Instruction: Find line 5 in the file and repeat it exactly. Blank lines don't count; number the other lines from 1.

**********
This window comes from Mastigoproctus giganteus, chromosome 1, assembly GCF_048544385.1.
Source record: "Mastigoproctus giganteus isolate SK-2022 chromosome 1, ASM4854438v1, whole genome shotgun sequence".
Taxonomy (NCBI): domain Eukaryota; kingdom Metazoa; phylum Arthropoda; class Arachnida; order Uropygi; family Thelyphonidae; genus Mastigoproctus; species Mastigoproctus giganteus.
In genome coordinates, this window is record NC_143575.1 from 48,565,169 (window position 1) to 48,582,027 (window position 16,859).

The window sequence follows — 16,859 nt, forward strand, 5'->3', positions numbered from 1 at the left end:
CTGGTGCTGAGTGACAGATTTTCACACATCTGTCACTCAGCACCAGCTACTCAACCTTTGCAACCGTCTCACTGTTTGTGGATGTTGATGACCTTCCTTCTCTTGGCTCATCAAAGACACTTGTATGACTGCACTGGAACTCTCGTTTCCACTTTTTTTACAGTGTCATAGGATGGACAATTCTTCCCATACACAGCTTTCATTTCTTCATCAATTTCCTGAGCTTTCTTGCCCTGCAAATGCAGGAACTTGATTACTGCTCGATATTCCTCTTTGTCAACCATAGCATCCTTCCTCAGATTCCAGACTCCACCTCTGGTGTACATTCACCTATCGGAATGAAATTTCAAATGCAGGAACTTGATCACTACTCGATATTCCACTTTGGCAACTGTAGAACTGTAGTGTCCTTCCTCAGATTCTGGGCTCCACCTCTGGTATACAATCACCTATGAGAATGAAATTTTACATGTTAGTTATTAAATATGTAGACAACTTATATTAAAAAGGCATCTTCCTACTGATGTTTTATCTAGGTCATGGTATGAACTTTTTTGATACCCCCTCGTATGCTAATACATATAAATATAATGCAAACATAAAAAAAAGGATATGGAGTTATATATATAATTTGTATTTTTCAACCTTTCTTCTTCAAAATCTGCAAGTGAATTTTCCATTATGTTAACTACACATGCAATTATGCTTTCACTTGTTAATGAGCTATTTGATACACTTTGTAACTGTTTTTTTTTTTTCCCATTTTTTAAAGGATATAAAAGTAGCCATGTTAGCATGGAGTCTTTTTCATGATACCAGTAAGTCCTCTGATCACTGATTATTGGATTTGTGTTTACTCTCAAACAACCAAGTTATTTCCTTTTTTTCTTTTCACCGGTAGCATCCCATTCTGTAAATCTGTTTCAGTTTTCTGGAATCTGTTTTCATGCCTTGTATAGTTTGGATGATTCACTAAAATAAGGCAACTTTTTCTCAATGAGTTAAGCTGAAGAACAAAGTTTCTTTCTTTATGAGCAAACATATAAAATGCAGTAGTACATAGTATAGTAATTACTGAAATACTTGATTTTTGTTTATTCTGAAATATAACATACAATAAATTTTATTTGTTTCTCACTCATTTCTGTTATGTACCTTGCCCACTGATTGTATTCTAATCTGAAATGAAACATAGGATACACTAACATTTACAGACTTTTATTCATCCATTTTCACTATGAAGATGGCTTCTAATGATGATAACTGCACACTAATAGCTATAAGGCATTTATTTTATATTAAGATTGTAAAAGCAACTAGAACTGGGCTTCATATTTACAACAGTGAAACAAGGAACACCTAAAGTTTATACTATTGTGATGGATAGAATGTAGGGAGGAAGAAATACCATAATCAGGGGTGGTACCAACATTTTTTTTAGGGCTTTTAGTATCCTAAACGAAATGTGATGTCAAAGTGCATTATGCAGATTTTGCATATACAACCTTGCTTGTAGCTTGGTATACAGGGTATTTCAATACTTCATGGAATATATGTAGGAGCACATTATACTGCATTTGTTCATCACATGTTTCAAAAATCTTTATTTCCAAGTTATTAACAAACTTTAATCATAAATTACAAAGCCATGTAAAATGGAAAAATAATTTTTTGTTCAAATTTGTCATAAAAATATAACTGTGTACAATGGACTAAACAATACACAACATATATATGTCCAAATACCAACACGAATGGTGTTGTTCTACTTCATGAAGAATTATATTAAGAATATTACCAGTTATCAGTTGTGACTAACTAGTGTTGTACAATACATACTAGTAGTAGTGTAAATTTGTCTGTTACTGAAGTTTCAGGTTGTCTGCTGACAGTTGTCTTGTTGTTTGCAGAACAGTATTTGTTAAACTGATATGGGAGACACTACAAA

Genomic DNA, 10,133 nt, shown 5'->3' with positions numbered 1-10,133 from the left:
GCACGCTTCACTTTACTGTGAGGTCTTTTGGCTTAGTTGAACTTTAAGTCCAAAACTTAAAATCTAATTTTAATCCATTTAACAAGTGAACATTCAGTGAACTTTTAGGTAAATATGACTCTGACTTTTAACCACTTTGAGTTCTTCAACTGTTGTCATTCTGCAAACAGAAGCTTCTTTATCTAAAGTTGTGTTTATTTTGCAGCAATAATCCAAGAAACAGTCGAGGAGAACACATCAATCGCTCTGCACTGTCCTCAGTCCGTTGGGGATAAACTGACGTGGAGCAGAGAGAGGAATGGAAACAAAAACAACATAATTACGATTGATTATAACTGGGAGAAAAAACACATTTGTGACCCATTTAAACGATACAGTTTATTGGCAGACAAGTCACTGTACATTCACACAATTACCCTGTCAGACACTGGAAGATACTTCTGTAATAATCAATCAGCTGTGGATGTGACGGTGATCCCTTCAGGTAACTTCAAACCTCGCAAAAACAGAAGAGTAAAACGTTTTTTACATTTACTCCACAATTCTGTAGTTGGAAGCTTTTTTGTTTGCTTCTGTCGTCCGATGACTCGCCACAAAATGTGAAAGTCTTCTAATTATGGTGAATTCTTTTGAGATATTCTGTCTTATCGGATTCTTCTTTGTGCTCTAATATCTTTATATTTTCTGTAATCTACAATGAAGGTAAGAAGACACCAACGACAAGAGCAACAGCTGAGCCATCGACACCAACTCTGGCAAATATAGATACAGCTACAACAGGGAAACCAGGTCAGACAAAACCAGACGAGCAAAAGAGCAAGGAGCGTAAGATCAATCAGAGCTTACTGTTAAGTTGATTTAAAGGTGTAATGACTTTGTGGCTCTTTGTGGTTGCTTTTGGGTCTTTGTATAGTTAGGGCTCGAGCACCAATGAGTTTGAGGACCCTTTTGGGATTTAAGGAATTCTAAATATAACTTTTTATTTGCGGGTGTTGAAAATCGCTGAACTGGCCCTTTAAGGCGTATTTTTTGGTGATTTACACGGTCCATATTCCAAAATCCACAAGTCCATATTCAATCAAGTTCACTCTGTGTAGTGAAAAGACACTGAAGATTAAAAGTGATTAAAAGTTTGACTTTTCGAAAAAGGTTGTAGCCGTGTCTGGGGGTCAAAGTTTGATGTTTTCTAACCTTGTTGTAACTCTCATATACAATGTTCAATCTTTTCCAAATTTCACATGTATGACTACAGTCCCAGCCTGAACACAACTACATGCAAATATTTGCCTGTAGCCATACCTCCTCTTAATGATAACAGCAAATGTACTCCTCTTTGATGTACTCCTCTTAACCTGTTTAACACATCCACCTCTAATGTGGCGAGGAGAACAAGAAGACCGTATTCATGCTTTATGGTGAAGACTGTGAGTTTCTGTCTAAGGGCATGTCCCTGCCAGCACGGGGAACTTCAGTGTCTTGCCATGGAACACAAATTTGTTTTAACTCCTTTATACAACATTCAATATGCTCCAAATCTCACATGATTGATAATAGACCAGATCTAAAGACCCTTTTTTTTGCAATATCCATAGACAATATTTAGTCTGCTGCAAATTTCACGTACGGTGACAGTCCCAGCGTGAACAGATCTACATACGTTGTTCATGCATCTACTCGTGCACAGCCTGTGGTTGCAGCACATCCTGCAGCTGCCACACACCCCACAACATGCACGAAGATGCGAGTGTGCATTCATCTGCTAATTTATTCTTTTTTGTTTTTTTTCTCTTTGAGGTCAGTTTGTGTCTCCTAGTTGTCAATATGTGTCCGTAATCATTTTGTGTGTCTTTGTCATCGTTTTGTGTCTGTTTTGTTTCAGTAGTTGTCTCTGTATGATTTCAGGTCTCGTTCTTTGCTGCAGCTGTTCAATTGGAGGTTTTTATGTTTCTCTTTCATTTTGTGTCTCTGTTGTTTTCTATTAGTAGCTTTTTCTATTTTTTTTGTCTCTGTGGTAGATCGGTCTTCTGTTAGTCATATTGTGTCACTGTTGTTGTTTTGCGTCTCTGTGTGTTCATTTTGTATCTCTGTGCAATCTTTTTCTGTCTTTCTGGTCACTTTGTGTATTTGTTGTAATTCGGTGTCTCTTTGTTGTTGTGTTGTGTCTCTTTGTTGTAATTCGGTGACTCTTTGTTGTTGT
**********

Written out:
The window sequence follows — 16,859 nt, forward strand, 5'->3', positions numbered from 1 at the left end: